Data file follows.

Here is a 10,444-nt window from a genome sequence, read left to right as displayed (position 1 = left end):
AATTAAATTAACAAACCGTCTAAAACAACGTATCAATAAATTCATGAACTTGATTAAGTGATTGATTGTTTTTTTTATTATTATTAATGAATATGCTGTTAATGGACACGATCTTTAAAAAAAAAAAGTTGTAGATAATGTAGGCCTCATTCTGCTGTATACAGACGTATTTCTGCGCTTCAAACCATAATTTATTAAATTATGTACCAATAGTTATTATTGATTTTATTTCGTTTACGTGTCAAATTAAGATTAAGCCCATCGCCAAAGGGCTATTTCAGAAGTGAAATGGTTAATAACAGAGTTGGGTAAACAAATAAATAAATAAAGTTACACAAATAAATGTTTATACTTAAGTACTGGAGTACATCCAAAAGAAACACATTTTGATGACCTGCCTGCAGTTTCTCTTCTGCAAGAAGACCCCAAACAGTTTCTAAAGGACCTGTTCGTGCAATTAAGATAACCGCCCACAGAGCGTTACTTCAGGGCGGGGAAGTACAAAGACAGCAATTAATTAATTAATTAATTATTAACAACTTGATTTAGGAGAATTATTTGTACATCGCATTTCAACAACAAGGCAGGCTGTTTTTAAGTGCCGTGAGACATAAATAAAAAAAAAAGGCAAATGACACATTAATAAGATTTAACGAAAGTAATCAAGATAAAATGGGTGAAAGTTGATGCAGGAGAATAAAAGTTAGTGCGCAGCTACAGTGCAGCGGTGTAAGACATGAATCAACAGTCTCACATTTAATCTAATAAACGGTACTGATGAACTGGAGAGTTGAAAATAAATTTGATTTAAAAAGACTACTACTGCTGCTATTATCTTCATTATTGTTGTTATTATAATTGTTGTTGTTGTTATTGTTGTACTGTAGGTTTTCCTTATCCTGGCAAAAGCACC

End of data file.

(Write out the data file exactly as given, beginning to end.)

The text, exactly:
Here is a 10,444-nt window from a genome sequence, read left to right as displayed (position 1 = left end):
AATTAAATTAACAAACCGTCTAAAACAACGTATCAATAAATTCATGAACTTGATTAAGTGATTGATTGTTTTTTTTATTATTATTAATGAATATGCTGTTAATGGACACGATCTTTAAAAAAAAAAAGTTGTAGATAATGTAGGCCTCATTCTGCTGTATACAGACGTATTTCTGCGCTTCAAACCATAATTTATTAAATTATGTACCAATAGTTATTATTGATTTTATTTCGTTTACGTGTCAAATTAAGATTAAGCCCATCGCCAAAGGGCTATTTCAGAAGTGAAATGGTTAATAACAGAGTTGGGTAAACAAATAAATAAATAAAGTTACACAAATAAATGTTTATACTTAAGTACTGGAGTACATCCAAAAGAAACACATTTTGATGACCTGCCTGCAGTTTCTCTTCTGCAAGAAGACCCCAAACAGTTTCTAAAGGACCTGTTCGTGCAATTAAGATAACCGCCCACAGAGCGTTACTTCAGGGCGGGGAAGTACAAAGACAGCAATTAATTAATTAATTAATTATTAACAACTTGATTTAGGAGAATTATTTGTACATCGCATTTCAACAACAAGGCAGGCTGTTTTTAAGTGCCGTGAGACATAAATAAAAAAAAAAGGCAAATGACACATTAATAAGATTTAACGAAAGTAATCAAGATAAAATGGGTGAAAGTTGATGCAGGAGAATAAAAGTTAGTGCGCAGCTACAGTGCAGCGGTGTAAGACATGAATCAACAGTCTCACATTTAATCTAATAAACGGTACTGATGAACTGGAGAGTTGAAAATAAATTTGATTTAAAAAGACTACTACTGCTGCTATTATCTTCATTATTGTTGTTATTATAATTGTTGTTGTTGTTATTGTTGTACTGTAGGTTTTCCTTATCCTGGCAAAAGCACC